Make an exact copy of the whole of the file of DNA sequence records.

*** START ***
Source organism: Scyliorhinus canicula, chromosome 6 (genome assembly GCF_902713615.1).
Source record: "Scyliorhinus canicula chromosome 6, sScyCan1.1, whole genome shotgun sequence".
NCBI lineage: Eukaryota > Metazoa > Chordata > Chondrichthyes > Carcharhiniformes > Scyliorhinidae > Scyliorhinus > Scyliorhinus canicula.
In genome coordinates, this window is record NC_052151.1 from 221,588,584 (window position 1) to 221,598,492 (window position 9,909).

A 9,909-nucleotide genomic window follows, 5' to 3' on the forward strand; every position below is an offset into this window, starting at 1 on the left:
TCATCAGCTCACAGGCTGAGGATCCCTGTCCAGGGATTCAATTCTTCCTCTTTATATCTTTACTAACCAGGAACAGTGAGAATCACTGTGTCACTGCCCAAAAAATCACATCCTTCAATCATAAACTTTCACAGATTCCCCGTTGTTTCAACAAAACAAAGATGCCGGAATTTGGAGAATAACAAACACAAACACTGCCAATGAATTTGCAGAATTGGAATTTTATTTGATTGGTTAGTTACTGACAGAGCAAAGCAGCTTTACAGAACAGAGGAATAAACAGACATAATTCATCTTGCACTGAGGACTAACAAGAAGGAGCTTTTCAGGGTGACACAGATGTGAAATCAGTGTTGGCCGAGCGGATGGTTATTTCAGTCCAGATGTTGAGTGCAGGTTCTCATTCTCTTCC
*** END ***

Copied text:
Source organism: Scyliorhinus canicula, chromosome 6 (genome assembly GCF_902713615.1).
Source record: "Scyliorhinus canicula chromosome 6, sScyCan1.1, whole genome shotgun sequence".
NCBI lineage: Eukaryota > Metazoa > Chordata > Chondrichthyes > Carcharhiniformes > Scyliorhinidae > Scyliorhinus > Scyliorhinus canicula.
In genome coordinates, this window is record NC_052151.1 from 221,588,584 (window position 1) to 221,598,492 (window position 9,909).

A 9,909-nucleotide genomic window follows, 5' to 3' on the forward strand; every position below is an offset into this window, starting at 1 on the left:
TCATCAGCTCACAGGCTGAGGATCCCTGTCCAGGGATTCAATTCTTCCTCTTTATATCTTTACTAACCAGGAACAGTGAGAATCACTGTGTCACTGCCCAAAAAATCACATCCTTCAATCATAAACTTTCACAGATTCCCCGTTGTTTCAACAAAACAAAGATGCCGGAATTTGGAGAATAACAAACACAAACACTGCCAATGAATTTGCAGAATTGGAATTTTATTTGATTGGTTAGTTACTGACAGAGCAAAGCAGCTTTACAGAACAGAGGAATAAACAGACATAATTCATCTTGCACTGAGGACTAACAAGAAGGAGCTTTTCAGGGTGACACAGATGTGAAATCAGTGTTGGCCGAGCGGATGGTTATTTCAGTCCAGATGTTGAGTGCAGGTTCTCATTCTCTTCC